Leaving that aside I’ll try to focus a little on what Tyrants and men is actually about. As you’ve probably guessed by now it’s a type of mid tempo melodic death metal we’re used to hearing from a particular Swedish band. Most of the material is set in a chugging mid tempo, and the emphasis has definitely been put on the riffing. Speaking of which it’s not that bad, and there’s a good deal of quality to be found here. A track like No gods, no masters is a bit too melodic and cheerful for my taste, with a melodic lead that doesn’t feel convincing and a slow occurrence that really just stinks due to its overly Gothenburg-ness. Open casket is pretty much the same thing, but with a slightly perkier tempo, giving it a desperately needed energy boost, but still falling on the ‘too melodic’ side of melodic death metal.
Now Spartacus on the other hand starts off marvelously with magnificent bass drum action steadily pushing the track forward, and in company with the chugging riffing creates a fairly aggressive touch. And then we have the closer, the title track; Tyrants and men… If only they’d include this blasting a little more often on the album; they’d definitely separated themselves from the obvious influence. The brief occurrences of blasting (courtesy of the magnificent blaster Fredrik Widigs, who we know from Soils of Fate, Repulsive Dissection, MP5K etc) really breaths fresh air into the otherwise too chugging, feeling somewhat stale after a while, recipe. Had this been twined with the, admittedly bloody damn good at times, base style of Thousand Year War (like it is in the opener Defiance) it would’ve felt much more nuanced. While the quality of riffing is good, no doubt about it, the mid tempo style gets a bit tedious after too many songs of the same variant. And it’s also during these more brutal tracks that the vocals get its rightful back-up, working perfectly in the faster aggressive take.
The production is clean and hefty, and actually quite perfect for this type of semi-modern death metal, seeing as it’s clear but not too digital. And as the quality of material is high, although as stated before lacking of variety, I do expect this lot to gain a bit of fame if getting the proper promotion. There’s a certain commercial vibe to this that I think makes it easy to sell, and that is easily appreciated in the general metal crowd. But since I’m much more into the brutal type of death metal, and rarely every fully appreciate melodic death metal I just can’t help but feel something missing, and to me it’s identity.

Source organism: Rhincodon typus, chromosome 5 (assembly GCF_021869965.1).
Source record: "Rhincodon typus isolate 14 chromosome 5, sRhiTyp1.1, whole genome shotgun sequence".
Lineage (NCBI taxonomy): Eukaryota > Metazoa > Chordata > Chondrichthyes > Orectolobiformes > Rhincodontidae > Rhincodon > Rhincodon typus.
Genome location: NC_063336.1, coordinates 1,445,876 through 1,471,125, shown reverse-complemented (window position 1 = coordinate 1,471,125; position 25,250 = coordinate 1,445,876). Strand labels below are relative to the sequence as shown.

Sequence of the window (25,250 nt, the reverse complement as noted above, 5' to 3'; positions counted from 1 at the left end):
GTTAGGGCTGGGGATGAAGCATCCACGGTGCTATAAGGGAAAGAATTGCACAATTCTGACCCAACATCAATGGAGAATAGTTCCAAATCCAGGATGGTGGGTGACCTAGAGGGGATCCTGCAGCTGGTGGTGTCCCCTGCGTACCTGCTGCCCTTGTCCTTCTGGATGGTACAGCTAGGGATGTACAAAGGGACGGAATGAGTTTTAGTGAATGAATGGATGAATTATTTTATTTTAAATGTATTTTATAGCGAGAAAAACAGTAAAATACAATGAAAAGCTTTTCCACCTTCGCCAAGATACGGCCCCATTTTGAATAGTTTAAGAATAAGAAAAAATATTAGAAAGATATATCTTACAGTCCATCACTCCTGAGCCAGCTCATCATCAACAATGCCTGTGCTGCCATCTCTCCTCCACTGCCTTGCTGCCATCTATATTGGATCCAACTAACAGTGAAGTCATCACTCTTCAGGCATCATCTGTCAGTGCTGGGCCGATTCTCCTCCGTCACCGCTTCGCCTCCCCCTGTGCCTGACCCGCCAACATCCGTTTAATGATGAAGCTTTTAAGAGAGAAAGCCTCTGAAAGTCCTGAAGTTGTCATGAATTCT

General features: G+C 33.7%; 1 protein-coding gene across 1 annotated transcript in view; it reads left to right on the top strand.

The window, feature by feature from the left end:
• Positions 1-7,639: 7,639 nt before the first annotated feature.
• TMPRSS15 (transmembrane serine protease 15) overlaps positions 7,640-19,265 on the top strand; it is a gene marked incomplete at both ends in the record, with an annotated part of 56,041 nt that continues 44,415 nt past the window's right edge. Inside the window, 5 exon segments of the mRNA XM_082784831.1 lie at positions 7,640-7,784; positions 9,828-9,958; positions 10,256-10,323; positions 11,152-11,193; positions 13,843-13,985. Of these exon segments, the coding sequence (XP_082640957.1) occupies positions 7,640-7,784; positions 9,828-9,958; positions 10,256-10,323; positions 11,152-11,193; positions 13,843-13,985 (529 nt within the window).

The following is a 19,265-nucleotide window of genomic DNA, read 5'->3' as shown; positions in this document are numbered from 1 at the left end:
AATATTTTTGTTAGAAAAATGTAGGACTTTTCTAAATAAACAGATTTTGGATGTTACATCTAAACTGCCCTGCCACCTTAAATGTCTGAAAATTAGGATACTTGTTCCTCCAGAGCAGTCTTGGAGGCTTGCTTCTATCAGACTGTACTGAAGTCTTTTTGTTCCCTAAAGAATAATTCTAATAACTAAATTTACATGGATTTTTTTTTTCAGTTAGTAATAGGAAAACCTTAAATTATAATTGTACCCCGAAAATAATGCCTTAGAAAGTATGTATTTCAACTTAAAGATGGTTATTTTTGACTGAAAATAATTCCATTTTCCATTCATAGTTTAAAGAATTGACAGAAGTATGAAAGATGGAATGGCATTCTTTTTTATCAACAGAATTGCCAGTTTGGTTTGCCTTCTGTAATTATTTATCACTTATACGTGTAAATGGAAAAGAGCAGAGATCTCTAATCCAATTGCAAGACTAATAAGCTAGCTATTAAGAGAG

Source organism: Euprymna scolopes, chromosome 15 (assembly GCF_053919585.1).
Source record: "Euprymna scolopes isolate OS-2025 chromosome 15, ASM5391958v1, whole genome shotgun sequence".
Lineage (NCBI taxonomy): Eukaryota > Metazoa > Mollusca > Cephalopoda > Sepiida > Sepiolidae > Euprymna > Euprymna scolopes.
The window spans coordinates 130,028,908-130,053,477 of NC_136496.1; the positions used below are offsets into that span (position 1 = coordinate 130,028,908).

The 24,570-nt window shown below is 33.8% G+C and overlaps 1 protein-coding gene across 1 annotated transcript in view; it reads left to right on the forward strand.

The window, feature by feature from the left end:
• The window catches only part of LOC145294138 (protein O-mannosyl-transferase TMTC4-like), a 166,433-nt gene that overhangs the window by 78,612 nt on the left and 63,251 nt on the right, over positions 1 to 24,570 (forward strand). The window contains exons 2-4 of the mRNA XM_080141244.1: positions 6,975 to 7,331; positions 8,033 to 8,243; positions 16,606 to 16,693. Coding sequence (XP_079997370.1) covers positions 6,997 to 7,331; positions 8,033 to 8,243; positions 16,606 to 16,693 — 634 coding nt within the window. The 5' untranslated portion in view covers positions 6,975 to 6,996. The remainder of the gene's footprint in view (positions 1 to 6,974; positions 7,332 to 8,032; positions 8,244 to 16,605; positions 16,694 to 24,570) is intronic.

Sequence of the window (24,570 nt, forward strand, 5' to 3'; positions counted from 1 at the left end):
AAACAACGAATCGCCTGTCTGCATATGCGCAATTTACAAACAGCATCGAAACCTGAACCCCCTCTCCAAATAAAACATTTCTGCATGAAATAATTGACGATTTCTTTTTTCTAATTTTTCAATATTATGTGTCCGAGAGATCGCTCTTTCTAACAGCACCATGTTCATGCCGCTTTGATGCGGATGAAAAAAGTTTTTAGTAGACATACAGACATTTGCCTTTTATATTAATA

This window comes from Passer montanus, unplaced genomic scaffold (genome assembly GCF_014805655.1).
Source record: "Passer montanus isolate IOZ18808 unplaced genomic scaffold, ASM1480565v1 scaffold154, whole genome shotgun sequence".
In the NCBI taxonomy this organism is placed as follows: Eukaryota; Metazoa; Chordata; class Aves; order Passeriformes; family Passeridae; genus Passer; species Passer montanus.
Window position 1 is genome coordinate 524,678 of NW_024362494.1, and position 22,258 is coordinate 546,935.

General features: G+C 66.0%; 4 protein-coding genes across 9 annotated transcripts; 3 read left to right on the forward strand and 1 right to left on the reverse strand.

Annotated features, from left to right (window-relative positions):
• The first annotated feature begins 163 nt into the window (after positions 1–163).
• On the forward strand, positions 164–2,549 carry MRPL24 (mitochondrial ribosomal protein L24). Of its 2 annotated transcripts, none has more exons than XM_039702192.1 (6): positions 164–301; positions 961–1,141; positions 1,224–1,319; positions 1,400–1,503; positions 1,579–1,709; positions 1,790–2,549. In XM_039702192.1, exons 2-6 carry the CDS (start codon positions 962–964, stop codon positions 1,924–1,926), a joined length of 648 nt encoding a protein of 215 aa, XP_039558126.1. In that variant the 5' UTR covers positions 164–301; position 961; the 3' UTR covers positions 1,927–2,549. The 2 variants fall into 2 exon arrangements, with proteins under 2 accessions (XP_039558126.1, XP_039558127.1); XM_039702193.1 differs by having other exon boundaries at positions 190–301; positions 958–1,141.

Originally written for My Last Chapter
I'm sure I'm not the only person to compare Tyrants and Men to the popular Swedish band Amon Amarth, for in both its lyrical content and riffing construction, this Alaskan debut is quite similar. Not on a note for note basis, perhaps, and some credit could be granted here for some glorious patterns of composition which feel memorable and expertly layered, but Thousand Year War comes off like a blend of Twilight of the Thunder God and With Oden On Our Side with a bit of run-off from other melodic death metal giants Insomnium and Dark Tranquillity. The vocals are a bit more snarled than those of Johan Hegg, but the punch of the guitars is uncannily familiar. That said, if you enjoy this act's influences to a great extent, then there is no real reason to pass on what is regardless a strong debut.
The production here is enormously professional and clear, and it really only takes getting through a humdrum opening track ("Defiance") before you get to the juicy bits. "The Sea" is one of the strongest pieces here, building some finely twined melodic guitars into a steady, uprising gallop beneath the abusive vocals, and pay specific attention to the majesty of the bridge sequence. The next pair of cuts ("No Gods, No Masters" and the namesake "Thousand Year War") are pretty straight shots of Twilight of the Thunder God-like material with a storming subtext of double bass and meaty tremolo riffing; but I found that apart from "The Sea", most of the strongest songwriting comes in at the end with the brief but epic "One Final Breath", the belligerent "Spartacus" and the taut and mighty title track finale. In fact, just about all the nine originals are worth the while with the exception of "Defiance". It just doesn't possess the same caliber of hooks...